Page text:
All businesses regardless of their size, and turnover require budgeting methods and strategies to maintain a healthy bottom line. When growing a business, it can feel like going over budget may even be inevitable.
However, with good budgeting strategies in place from day one, overspending can be completely avoided. Budgeting strategies vary according to the industry in which the business operates, its size, and the overall economic climate.
What are the main types of budgeting methods?
There are a whole host of budgeting techniques that will suit different companies depending on the stage they are at, and what business model they follow. Here are just some of them which are the most commonly used:
This is one of the most commonly used budgeting methods because it is straightforward to understand. It involves taking the previous year’s total expenditure and adding or subtracting a percentage to arrive at the new budget. The technique is useful for businesses that have established themselves and have a good track record or at least, a good history of accounts which show patterns. When a business is steadily growing, it’s natural to assume that it will grow at a similar pace year on year, and so expenditures as well as budget, will slightly increase. If the business has managed to grow without having to use the full allocated budget, the budget for the following year may remain the same as the previous year to accommodate growth.
One of the disadvantages of incremental budgeting is that if staff members anticipate that the budget will always increase every year, they may not rein in departmental spending habits or try to cut costs to save money for the business. This may then lead to the perception that the department is consistently under budget. Incremental budgeting also assumes that the primary cost drivers do not change from one year to the next and doesn’t always take into account external factors such as inflation.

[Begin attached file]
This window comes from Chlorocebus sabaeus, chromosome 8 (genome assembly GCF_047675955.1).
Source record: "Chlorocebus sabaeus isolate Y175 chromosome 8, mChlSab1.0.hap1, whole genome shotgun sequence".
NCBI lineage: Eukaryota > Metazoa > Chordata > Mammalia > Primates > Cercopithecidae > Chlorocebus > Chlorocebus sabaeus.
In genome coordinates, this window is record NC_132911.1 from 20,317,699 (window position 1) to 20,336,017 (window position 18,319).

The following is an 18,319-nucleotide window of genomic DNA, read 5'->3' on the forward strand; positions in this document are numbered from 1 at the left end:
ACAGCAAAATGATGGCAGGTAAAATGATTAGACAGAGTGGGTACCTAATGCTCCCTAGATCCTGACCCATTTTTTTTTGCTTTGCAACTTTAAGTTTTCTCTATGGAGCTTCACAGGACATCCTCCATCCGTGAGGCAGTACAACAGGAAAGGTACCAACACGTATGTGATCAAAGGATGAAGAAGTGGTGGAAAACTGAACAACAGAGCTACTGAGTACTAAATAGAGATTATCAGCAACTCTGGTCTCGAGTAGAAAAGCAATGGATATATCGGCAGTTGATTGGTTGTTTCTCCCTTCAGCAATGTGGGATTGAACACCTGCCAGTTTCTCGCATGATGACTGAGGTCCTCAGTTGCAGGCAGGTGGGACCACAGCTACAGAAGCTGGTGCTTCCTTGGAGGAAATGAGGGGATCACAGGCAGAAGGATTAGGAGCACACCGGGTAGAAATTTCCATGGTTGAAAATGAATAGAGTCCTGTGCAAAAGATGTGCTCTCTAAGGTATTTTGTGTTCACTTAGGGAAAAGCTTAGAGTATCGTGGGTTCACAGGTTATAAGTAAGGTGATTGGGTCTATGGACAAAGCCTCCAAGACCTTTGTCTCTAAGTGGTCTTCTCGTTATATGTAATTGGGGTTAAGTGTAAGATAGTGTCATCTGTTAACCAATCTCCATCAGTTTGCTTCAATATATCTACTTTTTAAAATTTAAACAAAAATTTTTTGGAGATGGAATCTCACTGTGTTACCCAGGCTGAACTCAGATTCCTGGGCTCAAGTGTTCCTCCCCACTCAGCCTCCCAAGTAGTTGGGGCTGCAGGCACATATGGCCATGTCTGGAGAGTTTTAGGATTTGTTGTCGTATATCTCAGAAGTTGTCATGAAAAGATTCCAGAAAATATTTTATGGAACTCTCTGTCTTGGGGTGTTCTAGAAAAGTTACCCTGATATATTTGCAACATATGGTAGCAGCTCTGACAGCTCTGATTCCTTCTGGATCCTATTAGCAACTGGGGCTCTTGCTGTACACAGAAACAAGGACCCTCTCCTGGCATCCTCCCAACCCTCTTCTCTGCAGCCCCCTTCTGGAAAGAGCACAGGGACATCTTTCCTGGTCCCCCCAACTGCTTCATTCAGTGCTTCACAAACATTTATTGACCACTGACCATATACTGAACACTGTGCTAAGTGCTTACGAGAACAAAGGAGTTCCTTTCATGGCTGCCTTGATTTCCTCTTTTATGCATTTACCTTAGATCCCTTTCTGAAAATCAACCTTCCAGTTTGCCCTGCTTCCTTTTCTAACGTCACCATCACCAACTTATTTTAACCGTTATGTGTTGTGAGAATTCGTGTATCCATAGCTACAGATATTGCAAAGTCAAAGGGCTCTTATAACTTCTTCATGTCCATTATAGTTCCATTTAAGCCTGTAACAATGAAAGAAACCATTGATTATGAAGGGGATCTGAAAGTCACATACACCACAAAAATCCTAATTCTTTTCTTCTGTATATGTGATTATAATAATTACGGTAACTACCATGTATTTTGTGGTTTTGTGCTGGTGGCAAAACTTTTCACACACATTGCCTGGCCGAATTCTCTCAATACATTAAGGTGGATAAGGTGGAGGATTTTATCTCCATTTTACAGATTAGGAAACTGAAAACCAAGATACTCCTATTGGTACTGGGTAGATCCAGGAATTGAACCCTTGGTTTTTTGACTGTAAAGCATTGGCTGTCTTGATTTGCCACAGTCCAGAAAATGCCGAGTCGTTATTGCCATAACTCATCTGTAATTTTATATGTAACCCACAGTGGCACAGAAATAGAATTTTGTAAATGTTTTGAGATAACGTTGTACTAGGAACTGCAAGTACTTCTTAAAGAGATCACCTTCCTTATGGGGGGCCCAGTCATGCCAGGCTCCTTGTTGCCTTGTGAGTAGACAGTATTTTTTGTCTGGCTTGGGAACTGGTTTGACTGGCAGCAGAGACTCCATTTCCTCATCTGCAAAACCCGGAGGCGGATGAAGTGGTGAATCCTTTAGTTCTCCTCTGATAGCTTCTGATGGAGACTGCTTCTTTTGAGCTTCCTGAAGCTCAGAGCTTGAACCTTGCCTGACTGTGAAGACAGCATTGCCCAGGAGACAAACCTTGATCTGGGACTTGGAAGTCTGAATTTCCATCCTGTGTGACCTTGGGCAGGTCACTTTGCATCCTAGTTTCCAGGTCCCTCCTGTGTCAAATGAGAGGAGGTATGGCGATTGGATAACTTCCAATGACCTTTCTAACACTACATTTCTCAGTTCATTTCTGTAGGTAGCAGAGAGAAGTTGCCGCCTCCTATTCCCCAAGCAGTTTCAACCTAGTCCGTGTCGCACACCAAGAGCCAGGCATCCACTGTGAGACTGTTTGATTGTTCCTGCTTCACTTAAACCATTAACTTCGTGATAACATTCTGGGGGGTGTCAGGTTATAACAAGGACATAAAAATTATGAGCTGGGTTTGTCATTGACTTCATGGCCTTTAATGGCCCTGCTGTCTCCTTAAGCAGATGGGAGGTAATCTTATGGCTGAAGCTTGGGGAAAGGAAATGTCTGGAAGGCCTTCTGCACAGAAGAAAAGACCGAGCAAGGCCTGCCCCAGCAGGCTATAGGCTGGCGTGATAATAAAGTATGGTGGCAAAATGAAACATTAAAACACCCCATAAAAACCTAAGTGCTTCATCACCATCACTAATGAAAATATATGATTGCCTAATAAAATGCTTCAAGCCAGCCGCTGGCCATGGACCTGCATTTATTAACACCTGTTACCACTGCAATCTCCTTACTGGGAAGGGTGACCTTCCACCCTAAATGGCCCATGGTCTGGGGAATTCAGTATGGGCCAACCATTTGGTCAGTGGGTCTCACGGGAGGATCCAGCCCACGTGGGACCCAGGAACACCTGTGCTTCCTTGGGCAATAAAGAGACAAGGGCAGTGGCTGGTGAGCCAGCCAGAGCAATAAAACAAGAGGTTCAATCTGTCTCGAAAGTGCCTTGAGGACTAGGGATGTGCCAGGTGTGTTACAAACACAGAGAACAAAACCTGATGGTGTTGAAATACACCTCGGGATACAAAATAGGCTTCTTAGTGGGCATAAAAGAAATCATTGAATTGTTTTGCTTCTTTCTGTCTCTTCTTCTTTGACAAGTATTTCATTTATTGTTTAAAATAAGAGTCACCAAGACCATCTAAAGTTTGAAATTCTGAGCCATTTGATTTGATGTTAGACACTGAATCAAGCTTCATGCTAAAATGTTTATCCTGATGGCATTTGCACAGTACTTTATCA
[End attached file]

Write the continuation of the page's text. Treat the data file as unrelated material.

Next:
Popular in industries such as healthcare, manufacturing, and construction, activity-based budgeting (ABB) is more suited to large companies with impressive revenue. It is also beneficial for new, ambitious companies with good levels of investment that want to be lean in their expenditure. ABB requires research and analysis. This is because the budgeting process essentially works backwards – management decides where the company wants to be in a year’s time and what activities must be carried out in order to reach those financial goals.
The three main steps that are taken in this top-down approach are:
- Identifying cost drivers and required activities to reach targets.
- Determining how many times these activities need to be carried out.
- Estimating the cost of each activity.
Unlike incremental budgeting, which is backward-looking, ABB is forward-looking. Because of the level of analysis required to reach exact costs for every operational activity, this is a more time-consuming budgeting system but is well worth the effort.